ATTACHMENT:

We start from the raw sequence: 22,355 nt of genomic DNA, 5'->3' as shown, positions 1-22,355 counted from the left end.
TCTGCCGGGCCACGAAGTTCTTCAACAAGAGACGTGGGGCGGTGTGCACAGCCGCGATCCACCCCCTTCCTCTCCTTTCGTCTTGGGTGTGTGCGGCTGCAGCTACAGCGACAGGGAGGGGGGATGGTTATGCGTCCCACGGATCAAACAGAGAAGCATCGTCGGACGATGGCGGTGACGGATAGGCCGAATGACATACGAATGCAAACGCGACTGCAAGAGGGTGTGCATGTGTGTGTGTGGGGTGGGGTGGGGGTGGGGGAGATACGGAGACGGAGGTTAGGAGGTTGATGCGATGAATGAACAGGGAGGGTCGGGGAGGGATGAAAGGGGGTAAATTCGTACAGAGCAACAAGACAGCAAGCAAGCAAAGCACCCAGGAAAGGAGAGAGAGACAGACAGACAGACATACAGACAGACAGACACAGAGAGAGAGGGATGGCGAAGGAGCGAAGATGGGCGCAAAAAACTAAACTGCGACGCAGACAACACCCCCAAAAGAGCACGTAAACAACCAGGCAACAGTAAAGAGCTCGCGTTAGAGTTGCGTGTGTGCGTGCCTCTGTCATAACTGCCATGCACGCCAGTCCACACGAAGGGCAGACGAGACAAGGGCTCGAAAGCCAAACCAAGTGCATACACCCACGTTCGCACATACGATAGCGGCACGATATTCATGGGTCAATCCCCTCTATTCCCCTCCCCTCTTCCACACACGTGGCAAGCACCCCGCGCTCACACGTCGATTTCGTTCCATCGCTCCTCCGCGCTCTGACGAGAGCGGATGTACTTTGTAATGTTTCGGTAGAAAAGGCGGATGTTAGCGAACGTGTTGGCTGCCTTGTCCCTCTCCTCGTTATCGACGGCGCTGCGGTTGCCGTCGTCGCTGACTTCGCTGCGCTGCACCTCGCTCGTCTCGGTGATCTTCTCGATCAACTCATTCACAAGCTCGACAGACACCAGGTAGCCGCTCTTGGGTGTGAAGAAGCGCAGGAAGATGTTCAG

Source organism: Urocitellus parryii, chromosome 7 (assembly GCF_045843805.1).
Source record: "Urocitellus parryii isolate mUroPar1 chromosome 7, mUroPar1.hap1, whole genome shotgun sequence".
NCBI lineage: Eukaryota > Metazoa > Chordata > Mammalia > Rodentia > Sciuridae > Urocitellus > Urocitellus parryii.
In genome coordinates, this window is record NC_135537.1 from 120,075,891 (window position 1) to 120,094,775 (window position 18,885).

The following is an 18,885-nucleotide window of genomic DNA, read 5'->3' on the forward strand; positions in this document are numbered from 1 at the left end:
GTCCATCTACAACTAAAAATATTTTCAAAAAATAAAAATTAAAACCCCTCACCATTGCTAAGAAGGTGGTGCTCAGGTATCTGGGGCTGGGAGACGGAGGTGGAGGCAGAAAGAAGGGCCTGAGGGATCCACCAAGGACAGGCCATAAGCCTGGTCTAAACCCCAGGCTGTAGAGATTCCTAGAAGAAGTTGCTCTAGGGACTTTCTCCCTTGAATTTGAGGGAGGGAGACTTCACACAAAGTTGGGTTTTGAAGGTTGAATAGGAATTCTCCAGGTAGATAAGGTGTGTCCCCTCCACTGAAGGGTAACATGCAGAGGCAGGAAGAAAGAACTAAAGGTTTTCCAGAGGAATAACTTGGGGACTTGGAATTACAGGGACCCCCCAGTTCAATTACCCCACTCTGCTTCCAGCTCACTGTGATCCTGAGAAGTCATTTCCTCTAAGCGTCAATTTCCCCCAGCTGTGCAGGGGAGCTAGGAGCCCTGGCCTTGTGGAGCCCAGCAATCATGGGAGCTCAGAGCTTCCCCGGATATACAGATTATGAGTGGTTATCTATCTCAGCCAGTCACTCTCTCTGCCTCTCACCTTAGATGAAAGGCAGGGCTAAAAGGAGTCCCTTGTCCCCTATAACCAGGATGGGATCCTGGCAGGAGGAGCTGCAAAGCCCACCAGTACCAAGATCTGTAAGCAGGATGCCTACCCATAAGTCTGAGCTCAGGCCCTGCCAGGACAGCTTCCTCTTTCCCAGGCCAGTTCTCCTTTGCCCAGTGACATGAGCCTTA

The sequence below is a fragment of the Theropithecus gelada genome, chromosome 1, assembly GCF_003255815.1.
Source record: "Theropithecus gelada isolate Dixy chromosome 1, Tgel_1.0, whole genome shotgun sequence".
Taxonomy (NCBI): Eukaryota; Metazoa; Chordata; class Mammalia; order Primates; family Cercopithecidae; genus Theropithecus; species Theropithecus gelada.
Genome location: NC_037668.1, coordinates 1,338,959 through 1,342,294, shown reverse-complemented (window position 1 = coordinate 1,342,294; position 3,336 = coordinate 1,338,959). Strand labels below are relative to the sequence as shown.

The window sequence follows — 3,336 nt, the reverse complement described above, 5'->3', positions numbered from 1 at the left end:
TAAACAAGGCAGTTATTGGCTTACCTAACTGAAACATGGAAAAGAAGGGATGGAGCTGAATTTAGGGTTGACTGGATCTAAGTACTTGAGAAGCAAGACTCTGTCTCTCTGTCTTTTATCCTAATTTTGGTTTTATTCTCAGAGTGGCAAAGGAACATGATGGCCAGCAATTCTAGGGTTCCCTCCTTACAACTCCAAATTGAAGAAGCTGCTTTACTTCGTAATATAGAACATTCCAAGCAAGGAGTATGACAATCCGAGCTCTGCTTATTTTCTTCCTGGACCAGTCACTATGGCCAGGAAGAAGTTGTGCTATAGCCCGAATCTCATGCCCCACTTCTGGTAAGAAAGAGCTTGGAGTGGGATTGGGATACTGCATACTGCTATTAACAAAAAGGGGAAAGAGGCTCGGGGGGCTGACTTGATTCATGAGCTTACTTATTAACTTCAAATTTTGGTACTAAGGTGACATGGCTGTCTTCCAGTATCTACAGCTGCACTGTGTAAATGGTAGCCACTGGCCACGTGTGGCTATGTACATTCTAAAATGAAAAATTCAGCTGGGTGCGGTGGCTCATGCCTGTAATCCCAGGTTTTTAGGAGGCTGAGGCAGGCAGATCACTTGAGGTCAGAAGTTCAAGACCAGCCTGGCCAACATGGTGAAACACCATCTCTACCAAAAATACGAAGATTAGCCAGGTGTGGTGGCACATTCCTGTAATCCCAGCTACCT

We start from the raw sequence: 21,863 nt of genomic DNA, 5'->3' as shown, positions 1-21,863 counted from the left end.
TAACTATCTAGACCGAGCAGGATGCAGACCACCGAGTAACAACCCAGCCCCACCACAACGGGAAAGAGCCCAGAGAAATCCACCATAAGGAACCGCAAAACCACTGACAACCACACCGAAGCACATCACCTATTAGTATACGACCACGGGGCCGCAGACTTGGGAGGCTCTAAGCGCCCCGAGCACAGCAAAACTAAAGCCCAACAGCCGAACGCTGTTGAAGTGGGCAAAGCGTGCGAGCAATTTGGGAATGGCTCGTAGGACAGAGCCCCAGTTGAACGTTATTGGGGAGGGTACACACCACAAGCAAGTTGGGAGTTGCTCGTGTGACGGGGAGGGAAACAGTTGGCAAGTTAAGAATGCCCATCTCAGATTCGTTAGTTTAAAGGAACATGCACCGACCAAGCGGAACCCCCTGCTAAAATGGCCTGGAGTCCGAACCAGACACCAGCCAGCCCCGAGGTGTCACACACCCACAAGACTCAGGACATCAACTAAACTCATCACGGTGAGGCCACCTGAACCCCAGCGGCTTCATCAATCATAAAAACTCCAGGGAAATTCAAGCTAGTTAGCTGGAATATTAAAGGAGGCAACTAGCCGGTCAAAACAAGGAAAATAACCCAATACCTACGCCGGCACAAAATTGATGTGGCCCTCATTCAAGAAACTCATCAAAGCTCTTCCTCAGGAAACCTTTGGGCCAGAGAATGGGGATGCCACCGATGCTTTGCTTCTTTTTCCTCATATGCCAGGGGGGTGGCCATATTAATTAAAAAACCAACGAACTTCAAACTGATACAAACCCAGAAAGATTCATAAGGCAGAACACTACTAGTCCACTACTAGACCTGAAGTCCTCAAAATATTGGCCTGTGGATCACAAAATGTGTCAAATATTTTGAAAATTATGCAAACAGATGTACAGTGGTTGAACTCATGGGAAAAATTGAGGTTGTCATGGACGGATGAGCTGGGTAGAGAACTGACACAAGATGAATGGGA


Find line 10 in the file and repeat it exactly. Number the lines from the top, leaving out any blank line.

Source record: "Theropithecus gelada isolate Dixy chromosome 1, Tgel_1.0, whole genome shotgun sequence".